Seeing the Wood from the Trees!
Following our investment in forestry in June 2013 through the Irish Forestry Unit Trust (IForUT), we recently made site visits to meet some of the professionals who carry out the day to day tending of our forestry properties.
By way of reminder, forestry is often categorised by product and location. From a product perspective, there are hardwoods and softwoods. Hardwoods are deciduous trees, that lose their leaves during the Autumn season. Their wood is used in flooring and furniture. Softwoods are evergreens and they are used for structural timber. Recently in Ireland and the UK, hardwoods have been affected by disease. IForUT have less than 2% of its total forestry in hardwoods and values them as zero. Most forestry returns are made at maturity, although some income arises from the thinnings on an annual basis. The mix of ages in the portfolio means that every year some of the forests are maturing providing an income distribution to investors.
Our trip started at Coan West, Co Kilkenny to review a forest that has been affected by windblow in 2013. IForUT are insured for such an incident and will salvage most of the capital from timber sales of the fallen, mostly Sitka Spruce. Sitka Spruce is the predominant species in Irish forestry. It is easily established and reasonably tolerant to most conditions. However, peat or unstable sites make it prone to windblow.
From there it was onto Ballintemple Forestry Nursery in Co Carlow, where we learnt about seedlings of most species including the Sitka Spruce and bare root transplants. We then went to see one of our larger forests in Ballynultagh, Co Wickow and we were impressed with its scale and a quick stop to Laragh in Co Wicklow to witness forest harvesting before visiting the Woodfab saw mill in Aughrim, also in Co Wicklow. This is where much of our felled timber is processed. What impressed us was the total efficiency of the saw mill. Nothing is wasted:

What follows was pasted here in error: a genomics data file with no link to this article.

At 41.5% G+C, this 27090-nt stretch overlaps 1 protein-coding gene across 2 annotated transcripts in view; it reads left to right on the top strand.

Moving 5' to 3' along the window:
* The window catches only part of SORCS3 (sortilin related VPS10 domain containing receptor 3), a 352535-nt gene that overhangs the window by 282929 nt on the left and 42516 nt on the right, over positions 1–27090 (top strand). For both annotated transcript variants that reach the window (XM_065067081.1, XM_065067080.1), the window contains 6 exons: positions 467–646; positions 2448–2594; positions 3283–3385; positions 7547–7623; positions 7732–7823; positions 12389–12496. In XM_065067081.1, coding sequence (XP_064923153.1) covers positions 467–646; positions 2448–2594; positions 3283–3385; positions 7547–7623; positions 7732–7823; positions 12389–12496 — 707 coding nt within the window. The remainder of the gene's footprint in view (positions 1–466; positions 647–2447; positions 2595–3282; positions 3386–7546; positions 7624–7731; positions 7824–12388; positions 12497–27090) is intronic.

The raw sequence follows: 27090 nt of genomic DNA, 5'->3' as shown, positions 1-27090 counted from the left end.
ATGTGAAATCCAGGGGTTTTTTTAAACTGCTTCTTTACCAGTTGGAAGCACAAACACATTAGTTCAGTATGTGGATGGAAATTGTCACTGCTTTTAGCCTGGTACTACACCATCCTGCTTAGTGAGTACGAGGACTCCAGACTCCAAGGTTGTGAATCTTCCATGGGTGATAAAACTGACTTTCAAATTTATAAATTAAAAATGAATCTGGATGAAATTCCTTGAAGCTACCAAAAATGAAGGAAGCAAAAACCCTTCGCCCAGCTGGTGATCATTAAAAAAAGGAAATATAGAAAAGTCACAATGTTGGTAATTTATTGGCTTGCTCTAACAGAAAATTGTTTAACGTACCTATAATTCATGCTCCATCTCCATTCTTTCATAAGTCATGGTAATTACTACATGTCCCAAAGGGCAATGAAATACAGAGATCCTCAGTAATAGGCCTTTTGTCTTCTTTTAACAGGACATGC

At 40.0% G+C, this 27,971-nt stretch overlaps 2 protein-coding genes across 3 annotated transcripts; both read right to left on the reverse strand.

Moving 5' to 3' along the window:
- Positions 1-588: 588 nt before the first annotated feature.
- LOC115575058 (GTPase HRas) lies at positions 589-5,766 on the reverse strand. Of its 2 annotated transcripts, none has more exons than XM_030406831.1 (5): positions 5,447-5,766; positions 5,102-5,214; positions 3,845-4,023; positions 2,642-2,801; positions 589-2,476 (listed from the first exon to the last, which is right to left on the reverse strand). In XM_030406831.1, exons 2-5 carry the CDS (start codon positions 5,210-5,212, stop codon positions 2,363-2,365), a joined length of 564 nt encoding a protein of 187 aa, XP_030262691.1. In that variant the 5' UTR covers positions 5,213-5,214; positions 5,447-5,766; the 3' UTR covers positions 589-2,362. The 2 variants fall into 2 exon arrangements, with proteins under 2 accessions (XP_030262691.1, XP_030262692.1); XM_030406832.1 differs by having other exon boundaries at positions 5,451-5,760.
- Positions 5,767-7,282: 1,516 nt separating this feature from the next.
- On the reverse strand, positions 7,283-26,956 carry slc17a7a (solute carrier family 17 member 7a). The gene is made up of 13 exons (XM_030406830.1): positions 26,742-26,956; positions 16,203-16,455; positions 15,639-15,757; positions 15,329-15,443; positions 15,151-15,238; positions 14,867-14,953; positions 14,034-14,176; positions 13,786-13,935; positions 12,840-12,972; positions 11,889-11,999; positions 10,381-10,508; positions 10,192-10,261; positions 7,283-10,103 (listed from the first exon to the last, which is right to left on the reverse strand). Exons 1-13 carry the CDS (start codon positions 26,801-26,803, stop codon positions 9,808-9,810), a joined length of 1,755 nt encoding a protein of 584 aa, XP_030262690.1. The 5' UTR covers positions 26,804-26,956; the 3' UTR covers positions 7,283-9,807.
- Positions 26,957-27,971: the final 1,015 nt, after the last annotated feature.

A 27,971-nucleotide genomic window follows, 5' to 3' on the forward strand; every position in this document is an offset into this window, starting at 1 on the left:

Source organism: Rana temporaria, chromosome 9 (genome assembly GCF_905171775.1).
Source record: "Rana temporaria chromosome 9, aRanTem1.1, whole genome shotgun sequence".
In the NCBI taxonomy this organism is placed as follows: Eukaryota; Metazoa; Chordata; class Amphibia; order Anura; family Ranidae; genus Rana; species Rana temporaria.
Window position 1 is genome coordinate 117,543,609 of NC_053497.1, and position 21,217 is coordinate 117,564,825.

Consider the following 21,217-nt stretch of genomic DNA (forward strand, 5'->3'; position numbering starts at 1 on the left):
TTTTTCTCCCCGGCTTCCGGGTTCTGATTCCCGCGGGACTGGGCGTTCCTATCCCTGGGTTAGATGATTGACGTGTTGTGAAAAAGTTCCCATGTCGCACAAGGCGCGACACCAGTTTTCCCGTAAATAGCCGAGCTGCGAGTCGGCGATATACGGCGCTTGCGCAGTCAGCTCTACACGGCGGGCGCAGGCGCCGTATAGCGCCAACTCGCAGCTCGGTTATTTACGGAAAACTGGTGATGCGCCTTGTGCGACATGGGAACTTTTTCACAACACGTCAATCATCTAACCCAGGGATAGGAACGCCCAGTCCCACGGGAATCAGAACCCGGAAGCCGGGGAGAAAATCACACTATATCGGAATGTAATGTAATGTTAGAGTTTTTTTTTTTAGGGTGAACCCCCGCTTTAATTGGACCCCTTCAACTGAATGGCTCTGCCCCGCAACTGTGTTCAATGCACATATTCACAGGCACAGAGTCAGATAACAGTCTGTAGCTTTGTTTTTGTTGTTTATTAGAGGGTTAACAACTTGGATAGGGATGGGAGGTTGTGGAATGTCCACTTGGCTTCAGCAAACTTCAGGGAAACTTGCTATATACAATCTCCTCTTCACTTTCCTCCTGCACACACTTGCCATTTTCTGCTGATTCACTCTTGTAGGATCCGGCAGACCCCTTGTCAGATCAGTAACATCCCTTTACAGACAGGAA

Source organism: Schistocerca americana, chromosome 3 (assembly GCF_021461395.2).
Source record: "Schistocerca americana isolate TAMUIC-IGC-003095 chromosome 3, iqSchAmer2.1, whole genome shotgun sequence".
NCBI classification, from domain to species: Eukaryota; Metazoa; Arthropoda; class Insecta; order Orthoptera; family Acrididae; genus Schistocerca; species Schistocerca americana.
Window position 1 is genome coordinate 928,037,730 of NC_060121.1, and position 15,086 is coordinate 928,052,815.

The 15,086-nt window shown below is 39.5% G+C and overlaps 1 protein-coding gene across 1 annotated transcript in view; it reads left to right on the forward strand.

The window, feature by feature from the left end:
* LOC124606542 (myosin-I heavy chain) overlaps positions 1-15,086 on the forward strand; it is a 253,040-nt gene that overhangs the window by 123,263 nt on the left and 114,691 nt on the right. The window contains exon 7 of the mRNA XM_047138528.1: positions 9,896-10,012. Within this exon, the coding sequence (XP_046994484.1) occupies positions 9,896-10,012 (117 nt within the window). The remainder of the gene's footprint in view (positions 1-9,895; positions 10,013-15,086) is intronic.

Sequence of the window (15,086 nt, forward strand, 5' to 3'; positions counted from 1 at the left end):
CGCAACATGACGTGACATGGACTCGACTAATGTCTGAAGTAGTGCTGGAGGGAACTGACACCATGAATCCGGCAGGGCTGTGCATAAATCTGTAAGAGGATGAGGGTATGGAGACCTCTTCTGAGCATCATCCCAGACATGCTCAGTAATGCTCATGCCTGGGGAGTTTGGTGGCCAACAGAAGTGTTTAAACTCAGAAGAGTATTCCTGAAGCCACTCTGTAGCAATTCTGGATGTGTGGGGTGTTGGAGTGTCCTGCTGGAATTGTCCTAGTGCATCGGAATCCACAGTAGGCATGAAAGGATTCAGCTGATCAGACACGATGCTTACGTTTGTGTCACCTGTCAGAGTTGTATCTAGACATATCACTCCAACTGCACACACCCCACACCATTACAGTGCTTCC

- saw dust is used in the manufacture of wood pellets
- woodchip is used in the manufacture of MDF
- bark is used for garden mulch
- wood shavings are used for animal bedding
Also on view there, were some of the more glamorous finished goods including garden furniture, garden sheds, jungle gyms and play houses. On our way home, we reflected on the returns of 3% for half of 2013, 8.3% in 2014 and what looks like to be another 8% in 2015. Forestry has produced returns uncorrelated with other assets, a competitive real return but with low risk. “It really does pay to see the wood from the trees”!